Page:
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In this paper, six SUSY scenarios with heavy sfermions, mainly based on theoretical arguments and on experimental indications for new physics, are defined. These scenarios, consistent with the amount of dark matter (DM) measured by WMAP, are then analysed in detail providing pertinent examples of the potential of ILC. It is shown that in most cases ILC, with its high precision based on the chargino analysis and in spite of an incomplete coverage of the gaugino and slepton mass spectrum, can predict the amount of DM in our universe with an accuracy which matches the WMAP results.
Comment: Work presented at the International Collider Physics and Detector Workshop Snowmass, Colorado, August 14-27, 2005
The experimental sensitivity of the reaction e+e- -> bb -> bbA has been studied with a full-statistics background simulation for sqrt(s) = 500 GeV and L = 500 fb-1. The simulation is based on a fast and realistic simulation of a TESLA detector. For the first time this reaction has been analysed for a future linear collider and we show that a signal could be observed. A significant signal over background is achieved by the application of an Iterative Discriminant Analysis (IDA). For a signal production cross section of only 2 fb, which is expected for a Higgs boson mass of 100 GeV and tan(beta) = 50, we achieve 100 signal over 100 background events, and obtain for a tan(beta) measurement: Delta(tan(beta)) / tan(beta) = 0.07. This measurement requires a high-luminosity future collider as proposed in the TESLA project.
This paper presents the detection issues for the lightest slepton \tilde{\tau}_1 at a future e^+e^- TeV collider given the dark matter constraints set on the SUSY mass spectrum by the WMAP results. It intends to illustrate the importance of an optimal detection of energetic electrons in the very forward region for an efficient rejection of the \gamma\gamma background. The TESLA parameters have been used in the case of head-on collisions and in the case of a 10, mrad half crossing angle.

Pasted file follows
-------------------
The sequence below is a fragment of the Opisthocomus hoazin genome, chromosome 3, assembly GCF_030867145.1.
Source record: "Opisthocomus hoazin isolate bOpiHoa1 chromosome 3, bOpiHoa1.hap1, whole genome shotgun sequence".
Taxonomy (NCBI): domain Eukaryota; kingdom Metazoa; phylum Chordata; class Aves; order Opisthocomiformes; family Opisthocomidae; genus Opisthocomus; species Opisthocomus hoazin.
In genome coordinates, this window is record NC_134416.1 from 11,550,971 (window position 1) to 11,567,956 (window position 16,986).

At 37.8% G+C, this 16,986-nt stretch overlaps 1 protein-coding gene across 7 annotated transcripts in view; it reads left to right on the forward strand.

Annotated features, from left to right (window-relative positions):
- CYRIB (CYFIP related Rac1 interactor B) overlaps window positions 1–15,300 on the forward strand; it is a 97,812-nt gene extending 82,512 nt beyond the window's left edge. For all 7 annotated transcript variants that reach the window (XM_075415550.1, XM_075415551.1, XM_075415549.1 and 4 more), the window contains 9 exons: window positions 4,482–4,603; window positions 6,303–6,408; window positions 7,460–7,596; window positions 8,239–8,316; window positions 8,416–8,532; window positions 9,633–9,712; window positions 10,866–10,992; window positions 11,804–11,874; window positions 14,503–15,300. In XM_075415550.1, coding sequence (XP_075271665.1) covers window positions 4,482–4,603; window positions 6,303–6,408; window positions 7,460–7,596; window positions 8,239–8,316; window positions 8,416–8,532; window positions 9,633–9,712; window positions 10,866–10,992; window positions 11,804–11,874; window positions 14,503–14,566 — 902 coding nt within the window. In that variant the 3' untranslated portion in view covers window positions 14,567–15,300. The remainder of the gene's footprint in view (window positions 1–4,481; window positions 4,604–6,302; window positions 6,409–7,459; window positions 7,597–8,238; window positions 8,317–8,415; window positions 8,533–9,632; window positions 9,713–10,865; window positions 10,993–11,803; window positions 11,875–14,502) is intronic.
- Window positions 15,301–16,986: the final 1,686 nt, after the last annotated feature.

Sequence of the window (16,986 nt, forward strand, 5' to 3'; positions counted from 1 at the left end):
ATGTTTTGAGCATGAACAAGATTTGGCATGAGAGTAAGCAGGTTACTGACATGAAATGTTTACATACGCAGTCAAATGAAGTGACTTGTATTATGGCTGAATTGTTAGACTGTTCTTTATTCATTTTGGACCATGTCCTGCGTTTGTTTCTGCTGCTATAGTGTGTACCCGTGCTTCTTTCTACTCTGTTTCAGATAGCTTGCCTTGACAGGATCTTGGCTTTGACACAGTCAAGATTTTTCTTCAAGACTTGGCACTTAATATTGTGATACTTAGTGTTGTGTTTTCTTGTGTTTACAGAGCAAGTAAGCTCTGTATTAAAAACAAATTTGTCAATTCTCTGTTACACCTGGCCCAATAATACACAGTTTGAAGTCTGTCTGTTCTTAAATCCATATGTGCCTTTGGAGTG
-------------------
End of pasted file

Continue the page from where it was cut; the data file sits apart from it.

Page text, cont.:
Comment: 24 pages, 13 figures, Work presented at the International Conference on Linear Colliders (LCWS04), 19-23 April 2004, Le Carre des Sciences, Paris, France
The scalar top discovery potential has been studied with a full-statistics background simulation for sqrt(s) = 500 GeV and L = 500 fb-1. The simulation is based on a fast and realistic simulation of a TESLA detector. The large simulated data sample allowed the application of an Iterative Discriminant Analysis (IDA) which led to a significantly higher sensitivity than in previous studies. The effects of beam polarization on signal efficiency and individual background channels are studied using separate optimization with the IDA for both polarization states. The beam polarization is very important to measure the scalar top mixing angle and to determine its mass. Simulating a 180 GeV scalar top at minimum production cross section, we obtain Delta(m) = 1 GeV and Delta(cos(theta)) = 0.009.
While polymer light-emitting diodes are currently finding commercial applications in displays and lighting, the development of low bandgap polymers emitting in the infrared has received much less attention in spite of potential applications for instance in the field of communication technologies. We report here a light emission at 1 eV from a low bandgap polymer made of an alternation of dialkoxy-phenylene units and a low bandgap monomer composed of an electron accepting 2-thia-1,3,5,8-tetraaza-cyclopenta[b]naphthalene group fenced with electron donating thiophene units. The electronic structure of the polymer chains has been characterized at a quantum-chemical level to shed light into the experimental results. (C) 2010 Published by Elsevier B.V.
Microgravity exposure affects visual acuity in a subset of astronauts, and mechanisms may include structural changes in the posterior globe and orbit. Particularly, posterior globe flattening has been implicated in several astronauts. This phenomenon is known to affect some terrestrial patient populations, and has been shown to be associated with intracranial hypertension. It is commonly assessed by magnetic resonance imaging (MRI), computed tomography (CT), or B-mode ultrasound (US), without consistent objective criteria. NASA uses a semi-quantitative scale of 0-3 as part of eye/orbit MRI and US analysis for occupational monitoring purposes. The goal of this study was to initiate development of an objective quantification methodology for posterior globe flattening.
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